From constant earthquakes to a Borges short story, Giorgio Vasta’s dispatch for PEN Atlas offers an original, honest and illuminating take on the current state of Italy and its politics

Translated from the Italian by Jonathan Hunt

From time to time I ask myself why I wrote my first book. Because I wanted to tell a story of ineffectual love, I answer my own question. Because I wanted that story of ineffectual love to have a precise historical setting, I add. Because that precise historical setting, Italy in the 1970s, coincides with my own childhood and pre-adolescence, I think on. Because there’s a curious affinity, to my mind at least, between the febrile intensity of pre-adolescence and that of 1970s Italy. The phase of personal development and the historical period are both pervaded, it seems to me, by a kind of restlessness, a constant succession of almost imperceptible physical upheavals. But whereas the pre-adolescent body changes as it grows, the body of Italian society changed without ever growing.

Thirty-five years after 1978 (the year in which the story I wrote is set), although the socio-cultural reality of the country has undoubtedly altered, it still seems like an organism that’s constitutionally incapable of reaching adulthood. It’s as though the bodily functions, which ought to ensure that change leads to development, have atrophied.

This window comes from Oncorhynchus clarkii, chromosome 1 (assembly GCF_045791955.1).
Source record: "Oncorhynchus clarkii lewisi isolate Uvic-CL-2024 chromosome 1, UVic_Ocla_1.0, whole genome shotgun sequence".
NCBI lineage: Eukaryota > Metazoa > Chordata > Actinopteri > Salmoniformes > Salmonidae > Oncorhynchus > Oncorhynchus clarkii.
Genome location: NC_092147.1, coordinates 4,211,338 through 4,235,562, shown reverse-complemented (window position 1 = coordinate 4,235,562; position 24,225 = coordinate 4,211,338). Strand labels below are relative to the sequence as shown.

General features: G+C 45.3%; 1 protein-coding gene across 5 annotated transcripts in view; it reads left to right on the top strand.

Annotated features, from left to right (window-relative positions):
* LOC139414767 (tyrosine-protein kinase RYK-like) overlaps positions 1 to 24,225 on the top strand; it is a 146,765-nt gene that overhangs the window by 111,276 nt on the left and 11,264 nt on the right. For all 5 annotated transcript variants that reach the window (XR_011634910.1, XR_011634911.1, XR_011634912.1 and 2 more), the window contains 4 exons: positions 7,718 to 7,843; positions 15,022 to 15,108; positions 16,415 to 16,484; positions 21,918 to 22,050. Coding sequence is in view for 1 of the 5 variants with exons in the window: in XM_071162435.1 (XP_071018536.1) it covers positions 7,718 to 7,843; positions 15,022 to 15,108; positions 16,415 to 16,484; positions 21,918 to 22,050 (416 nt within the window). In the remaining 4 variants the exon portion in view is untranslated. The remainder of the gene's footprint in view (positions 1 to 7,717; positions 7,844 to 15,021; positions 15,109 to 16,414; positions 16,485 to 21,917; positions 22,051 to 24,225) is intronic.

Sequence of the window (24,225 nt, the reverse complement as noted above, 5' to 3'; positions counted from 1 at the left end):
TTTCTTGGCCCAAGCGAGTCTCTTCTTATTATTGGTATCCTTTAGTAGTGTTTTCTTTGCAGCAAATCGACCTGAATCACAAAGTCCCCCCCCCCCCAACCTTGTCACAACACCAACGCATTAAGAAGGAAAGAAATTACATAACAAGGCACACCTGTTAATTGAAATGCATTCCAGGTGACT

And yet, if you look at the outward, the most conspicuous, phenomena, the appearance of change is very marked.

Let’s consider the events of the past few months, after a fleeting glance at that mass of social and anthropological metamorphoses – the twenty-year Berlusconian period – which was both the effect of what had happened in previous decades (following the end of the Second World War) and the cause of what has happened since: an intermediate period which serves as a magnifying glass for examining what happened (and did not happen) in Italy during the final years of the twentieth century and the early years of the new one.

To understand what the past few months in Italy have been like, you have to imagine an earthquake. The ground starts to quiver, the shaking grows stronger and stronger, but then, when it ought to subside and die away, when this pathology of the earth’s crust ought to give space and time back to physiology, it does not subside and die away; it continues, it remains.

In Italy an earthquake is in progress.

But the constant shocks are not greeted by panic, or even fear. At most a fine dust of anxiety hangs in the air, condensing, when evening comes, into a well-worn set of rhetorical modes (diatribe, invective, pathos, sarcasm) on political chat shows on television. The overriding feeling you get is that the earthquake is being institutionalized.